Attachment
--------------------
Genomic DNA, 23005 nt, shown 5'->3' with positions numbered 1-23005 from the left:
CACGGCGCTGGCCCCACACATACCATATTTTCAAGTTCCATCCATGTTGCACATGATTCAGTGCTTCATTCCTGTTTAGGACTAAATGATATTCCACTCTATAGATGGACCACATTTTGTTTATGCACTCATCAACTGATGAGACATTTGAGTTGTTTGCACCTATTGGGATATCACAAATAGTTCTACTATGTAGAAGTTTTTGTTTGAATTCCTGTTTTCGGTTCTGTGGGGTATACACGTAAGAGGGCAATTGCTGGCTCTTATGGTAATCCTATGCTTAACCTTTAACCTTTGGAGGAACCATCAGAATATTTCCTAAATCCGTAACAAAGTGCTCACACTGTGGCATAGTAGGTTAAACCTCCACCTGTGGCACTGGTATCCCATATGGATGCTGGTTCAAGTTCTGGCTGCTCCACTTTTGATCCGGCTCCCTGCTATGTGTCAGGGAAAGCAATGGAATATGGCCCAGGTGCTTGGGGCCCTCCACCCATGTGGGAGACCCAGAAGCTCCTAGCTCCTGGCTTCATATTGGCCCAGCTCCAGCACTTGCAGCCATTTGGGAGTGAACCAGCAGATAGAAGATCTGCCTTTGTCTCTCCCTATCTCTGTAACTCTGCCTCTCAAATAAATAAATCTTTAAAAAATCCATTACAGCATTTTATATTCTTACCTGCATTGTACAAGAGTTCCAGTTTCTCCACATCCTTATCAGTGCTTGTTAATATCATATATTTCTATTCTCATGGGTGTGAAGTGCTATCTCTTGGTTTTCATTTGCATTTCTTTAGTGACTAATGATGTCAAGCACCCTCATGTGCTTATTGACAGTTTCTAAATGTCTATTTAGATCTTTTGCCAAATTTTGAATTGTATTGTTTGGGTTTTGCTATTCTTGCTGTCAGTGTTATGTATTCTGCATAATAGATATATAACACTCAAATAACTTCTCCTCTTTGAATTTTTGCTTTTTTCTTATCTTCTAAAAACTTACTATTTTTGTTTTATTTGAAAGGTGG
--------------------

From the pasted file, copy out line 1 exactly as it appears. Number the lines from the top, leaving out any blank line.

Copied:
Genomic DNA, 23005 nt, shown 5'->3' with positions numbered 1-23005 from the left: